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Triple Silken Pumpkin Pie


I’ve been wanting to make this pie ever since I got the amazing baking book Desserts by the Yard by Sherry Yard.  It just looks so incredible and impressive, and I knew I just had to try it, and I love Sherry Yard’s recipes.  I decided to make it for our last dinner group meeting before Thanksgiving as a way to commemorate the holiday coming up next week.  It’s a lot of work, but definitely worth it.  It went over very well with everyone and was a big hit!


The recipe looks a bit daunting, but if you break it up into smaller parts, it’s not that bad.  It does require some prior thinking, and you can even make some of the components ahead of time.  The only hitch in making this was when I was making the pumpkin-caramel layer and the gelatin hardened up when I added it.  I just put it back on the heat, used a small whisk to break it up, and everything was back on track.  The only thing I was not crazy about was the pie dough.  It wasn’t as flaky as I hoped for.  I’m still searching for the perfect pie dough recipe, and next I’m going to try the Cook’s Illustrated version to see how it fares.   So if you’re making this, feel free to use your favorite recipe for pie dough, because it would work just fine.


The three layers of this pie go very well together.  The pumpkin-caramel gives it a nice base and the whipped cream and mousse layers give it such a light, airy texture.  I didn’t have brandy so I used rum in the mousse, which I think was a good substitution.  I’ve found after making the Twofer Pie for TWD (to be posted next week) that rum and pumpkin go really well together.  I added a bit more rum for a slightly more pronounces flavor.  I think my favorite part of the recipe was the mousse layer because of the flavor.  It would be great as a topping for other pumpkin desserts as well.  If you are in need of Thanksgiving dessert ideas, and are up for the task, you should definitely consider making this pie.  It was well worth the effort!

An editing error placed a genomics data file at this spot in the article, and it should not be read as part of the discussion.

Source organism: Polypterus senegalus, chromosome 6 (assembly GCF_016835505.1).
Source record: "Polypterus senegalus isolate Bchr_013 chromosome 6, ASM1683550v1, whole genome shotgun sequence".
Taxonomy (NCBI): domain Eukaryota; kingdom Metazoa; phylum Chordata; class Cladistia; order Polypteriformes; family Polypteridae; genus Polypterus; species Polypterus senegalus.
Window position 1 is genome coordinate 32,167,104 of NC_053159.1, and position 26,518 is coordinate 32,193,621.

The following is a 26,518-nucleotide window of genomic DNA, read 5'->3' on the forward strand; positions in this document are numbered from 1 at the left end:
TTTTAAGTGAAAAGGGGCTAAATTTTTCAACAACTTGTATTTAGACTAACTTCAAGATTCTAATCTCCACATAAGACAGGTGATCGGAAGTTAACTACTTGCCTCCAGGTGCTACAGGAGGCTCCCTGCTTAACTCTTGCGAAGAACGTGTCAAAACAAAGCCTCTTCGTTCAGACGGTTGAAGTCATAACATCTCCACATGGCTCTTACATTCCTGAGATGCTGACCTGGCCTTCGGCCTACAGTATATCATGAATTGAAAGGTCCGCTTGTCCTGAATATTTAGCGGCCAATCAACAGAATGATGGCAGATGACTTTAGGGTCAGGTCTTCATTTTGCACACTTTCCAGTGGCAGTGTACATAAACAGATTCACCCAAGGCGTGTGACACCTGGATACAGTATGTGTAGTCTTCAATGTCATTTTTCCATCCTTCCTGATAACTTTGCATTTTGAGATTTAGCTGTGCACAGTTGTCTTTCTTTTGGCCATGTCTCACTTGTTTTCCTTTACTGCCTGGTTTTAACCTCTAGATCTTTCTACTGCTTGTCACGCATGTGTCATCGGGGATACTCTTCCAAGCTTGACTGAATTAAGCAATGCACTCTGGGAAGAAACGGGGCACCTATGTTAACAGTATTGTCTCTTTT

Triple Silken Pumpkin Pie (from Desserts by the Yard by Sherry Yard)

For the Pumpkin Custard layer:

Dough for a single crust pie (recipe follows)

2 tablespoons sugar

¼ teaspoon ground ginger

¼ teaspoons ground cinnamon

1 large egg

½ cup packed dark brown sugar

6 tablespoons plain canned pumpkin (not pie filling)

¼ cup sour cream

6 tablespoons heavy cream

1 tablespoon brandy (I used rum)

For the Whipped Cream layer:

¾ cup heavy cream

½ cup crème fraiche

2 teaspoons sugar

2 teaspoons maple sugar

For the Caramel-Pumpkin Mousse Layer

½ cup heavy cream

3 tablespoons water

2 ¼ teaspoons (1 package) powdered gelatin

2 tablespoons light brown sugar

½ teaspoon ground cinnamon

½ teaspoon ground ginger

¾ cup plus 3 tablespoons sugar

½ teaspoon fresh lemon juice

¾ cup plain canned pumpkin (not pie filling)

3 large egg whites

1/8 teaspoon cream of tartar

Whipped cream for garnish (optional)

1.       Roll the dough out to a 16-inch circle, ¼ inch thick; you will need only about two thirds of the pastry.  Freeze the rest for later use.  Press the pastry into the bottom and up the sides of a 9×2 ½-inch springform pan.  The extra dough on the sides will compensate for shrinkage.  Place in the freezer for 30 minutes.  Remove from the freezer and trim away the excess dough from the rim of the pan.  Prebake, following the instructions, until golden brown.  Allow to cool completely on a rack.

2.       Make the pumpkin custard layer: Place a rack in the middle of the oven and preheat the oven to 325 degrees.